At a news conference in Kentucky on Tuesday, Senate Minority Leader, Mitch McConnell made the following remarkable statement: “My warning to corporate America is to stay out of politics.” It was remarkable even to him, leading to this later statement in that same news conference: “I’m not talking about political contributions.” More succinctly, he wants the business community to pay up and shut up.
On Wednesday, McConnell admitted he had not spoken “artfully” the day before, but continued to warn against “economic blackmail,” which is his description for the corporate responses in Georgia to its recently enacted voter suppression law. Delta and Coca Cola feigned outrage after it passed, primarily because those most important to these large Georgia-based companies asked them why they had been passively supporting it. In response, the Georgia House of Representatives passed another law removing a jet fuel tax break for Delta, though the Senate did not follow suit. This is a move that has become commonplace in the Peach state. The legislature revoked the same jet fuel tax break in 2018 after Delta cut ties with the NRA in response to the Parkland, Florida school shooting. Then-Governor Nathan Deal suspended collecting it months later.
I’m having trouble keeping track of who is blackmailing who.
It has been a little over a decade since the landmark campaign finance U.S. Supreme Court ruling was made in Citizens United v. Federal Election Commission. Remember that little gem from 2010, written by the late, conservative hall-of-famer, Justice Antonin Scalia? The conservative nonprofit group, Citizens United, had been prohibited from promoting and airing a film that attacked presidential candidate, Hillary Clinton, too close to the presidential primaries. The group challenged the rules and won, in a 5-4 decision.
So what? Well, the decision became less about the film and all about whether “corporations” had the same rights as “people,” at least as it pertained to participating in the wonderful world of campaign finance. In this ruling, the court decided they did, and that limiting corporations’ “independent political spending” violates the First Amendment right to free speech. For at least a century prior, the court had upheld restrictions in this arena because of the government’s appropriate role in preventing corruption. The Citizens United ruling obliterated that, allowing corporations unlimited political spending freedom, as long as it was not “coordinated” with any candidate or party.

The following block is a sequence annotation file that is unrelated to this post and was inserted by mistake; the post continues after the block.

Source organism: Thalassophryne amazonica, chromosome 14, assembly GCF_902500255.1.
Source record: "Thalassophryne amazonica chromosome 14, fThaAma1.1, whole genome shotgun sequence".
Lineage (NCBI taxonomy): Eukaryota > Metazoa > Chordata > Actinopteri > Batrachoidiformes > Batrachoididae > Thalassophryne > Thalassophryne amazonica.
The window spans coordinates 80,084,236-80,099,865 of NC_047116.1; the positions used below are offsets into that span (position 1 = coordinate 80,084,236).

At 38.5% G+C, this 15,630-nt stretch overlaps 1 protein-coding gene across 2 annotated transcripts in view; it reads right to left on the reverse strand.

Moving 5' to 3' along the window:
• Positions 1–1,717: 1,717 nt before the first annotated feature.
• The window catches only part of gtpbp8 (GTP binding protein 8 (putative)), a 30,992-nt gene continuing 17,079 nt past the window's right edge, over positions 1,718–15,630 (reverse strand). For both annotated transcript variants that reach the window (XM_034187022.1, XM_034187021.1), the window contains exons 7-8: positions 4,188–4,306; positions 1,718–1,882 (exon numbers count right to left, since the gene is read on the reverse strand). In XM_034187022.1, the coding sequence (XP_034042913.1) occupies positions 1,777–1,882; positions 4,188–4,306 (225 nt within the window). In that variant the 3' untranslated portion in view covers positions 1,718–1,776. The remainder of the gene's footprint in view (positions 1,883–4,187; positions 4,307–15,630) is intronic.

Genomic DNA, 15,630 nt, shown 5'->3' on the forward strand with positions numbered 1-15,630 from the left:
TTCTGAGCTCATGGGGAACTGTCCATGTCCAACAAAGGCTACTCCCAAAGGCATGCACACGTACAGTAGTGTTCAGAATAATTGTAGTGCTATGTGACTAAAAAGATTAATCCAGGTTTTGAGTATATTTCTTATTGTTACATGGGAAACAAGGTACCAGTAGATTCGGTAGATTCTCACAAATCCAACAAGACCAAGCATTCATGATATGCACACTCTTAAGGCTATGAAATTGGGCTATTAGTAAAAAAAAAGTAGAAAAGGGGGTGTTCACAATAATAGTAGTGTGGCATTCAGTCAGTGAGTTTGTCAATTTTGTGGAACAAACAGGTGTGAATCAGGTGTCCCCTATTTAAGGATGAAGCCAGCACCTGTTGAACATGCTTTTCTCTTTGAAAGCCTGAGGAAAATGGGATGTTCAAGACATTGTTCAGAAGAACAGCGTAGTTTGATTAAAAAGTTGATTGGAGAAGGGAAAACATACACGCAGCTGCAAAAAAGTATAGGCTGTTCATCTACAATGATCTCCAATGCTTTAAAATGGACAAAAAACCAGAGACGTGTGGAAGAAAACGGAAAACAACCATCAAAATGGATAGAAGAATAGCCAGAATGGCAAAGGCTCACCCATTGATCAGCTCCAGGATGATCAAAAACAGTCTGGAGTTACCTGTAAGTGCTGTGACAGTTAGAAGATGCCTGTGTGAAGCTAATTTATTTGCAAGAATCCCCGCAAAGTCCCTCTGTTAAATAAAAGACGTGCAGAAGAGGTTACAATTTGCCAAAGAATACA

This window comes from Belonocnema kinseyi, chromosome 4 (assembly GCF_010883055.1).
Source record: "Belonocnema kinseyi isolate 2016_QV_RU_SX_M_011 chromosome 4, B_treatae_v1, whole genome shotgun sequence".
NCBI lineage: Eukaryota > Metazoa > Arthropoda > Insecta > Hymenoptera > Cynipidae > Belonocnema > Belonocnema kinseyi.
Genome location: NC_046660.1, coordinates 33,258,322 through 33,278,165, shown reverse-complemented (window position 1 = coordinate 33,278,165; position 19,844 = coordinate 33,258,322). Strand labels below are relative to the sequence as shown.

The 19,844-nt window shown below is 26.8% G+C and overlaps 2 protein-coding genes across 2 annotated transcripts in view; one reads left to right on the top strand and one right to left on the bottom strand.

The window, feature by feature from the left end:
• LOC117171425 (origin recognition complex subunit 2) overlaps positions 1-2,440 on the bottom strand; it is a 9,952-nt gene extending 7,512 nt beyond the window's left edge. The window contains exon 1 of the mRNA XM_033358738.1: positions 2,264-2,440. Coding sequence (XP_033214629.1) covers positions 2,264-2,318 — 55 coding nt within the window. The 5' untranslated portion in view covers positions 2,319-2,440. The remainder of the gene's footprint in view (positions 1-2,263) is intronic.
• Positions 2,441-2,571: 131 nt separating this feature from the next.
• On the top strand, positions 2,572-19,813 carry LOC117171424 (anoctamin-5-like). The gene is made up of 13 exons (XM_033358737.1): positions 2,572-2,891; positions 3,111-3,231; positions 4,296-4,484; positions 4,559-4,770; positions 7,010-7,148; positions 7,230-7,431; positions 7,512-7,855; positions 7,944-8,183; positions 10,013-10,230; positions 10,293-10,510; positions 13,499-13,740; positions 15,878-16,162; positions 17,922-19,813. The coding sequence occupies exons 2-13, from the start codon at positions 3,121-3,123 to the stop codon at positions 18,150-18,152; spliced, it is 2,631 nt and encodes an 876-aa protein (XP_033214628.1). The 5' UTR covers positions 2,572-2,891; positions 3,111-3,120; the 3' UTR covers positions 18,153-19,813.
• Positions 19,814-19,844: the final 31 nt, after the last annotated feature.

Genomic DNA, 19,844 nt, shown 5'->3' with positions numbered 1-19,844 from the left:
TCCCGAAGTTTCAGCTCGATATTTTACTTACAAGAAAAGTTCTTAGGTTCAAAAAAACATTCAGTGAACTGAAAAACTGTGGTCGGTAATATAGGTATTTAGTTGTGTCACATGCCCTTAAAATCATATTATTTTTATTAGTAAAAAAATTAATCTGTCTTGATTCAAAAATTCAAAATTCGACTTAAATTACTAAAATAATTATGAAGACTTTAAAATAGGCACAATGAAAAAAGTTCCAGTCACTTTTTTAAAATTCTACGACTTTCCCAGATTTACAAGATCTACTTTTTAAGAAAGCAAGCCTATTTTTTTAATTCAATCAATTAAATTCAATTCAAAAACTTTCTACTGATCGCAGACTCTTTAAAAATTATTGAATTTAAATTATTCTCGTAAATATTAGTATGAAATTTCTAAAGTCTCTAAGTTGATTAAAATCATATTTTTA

In 2010 conservative America, corporations were people too. And those were good times. Things made sense then. The Chambers of Commerce across the country seemed synonymous with the GOP. Both of them loved low taxes, small government, little to no regulation, you know, money-making stuff. But as our nation’s populace continues to evolve, and “money-making stuff” evolves with it, this mutual love for one another seems to be fizzling out and heading for divorce due to their irreconcilable differences.
There is less and less money in alienating black and brown people. Women and LGBT people generally don’t think much of voter suppression either. And all of these groups of Americans represent customers, talent, and yes, even investors in companies of which the GOP used to rely. The country club members just aren’t as enamored with where the Republican Party has been heading lately, and since I brought it up, country clubs aren’t as desirable as they used to be either.
As we watch golf’s premier event this weekend at America’s most exclusive club, Augusta National Golf Club, I can’t help reminding people that the city-county area of Augusta, Georgia is nearly two-thirds black. If we don’t see some coverage of how the people there feel about their state legislature’s recent shenanigans, ESPN and CBS Sports are both sleeping at the switch. I think an interview with Condoleeza Rice is literally required journalism. The former U.S. Secretary of State is a member there, breaking a few notable barriers herself when she joined.
American Airlines followed Delta’s lead by speaking out against similar legislation in its home state of Texas last week, though they did it better by speaking up before it passed. On Tuesday, one of Indiana’s largest corporate community leaders, Eli Lilly, testified before a House committee in opposition to a bill that would make mail-in voting more difficult.
Eleven years ago, the Republican machine made it possible for these corporations to exercise their free speech by enabling them to shower Republicans with unlimited campaign money. That was the deal.
It turns out that in marriages like this, even when there is no limit on the money, there is absolutely a limit on the love.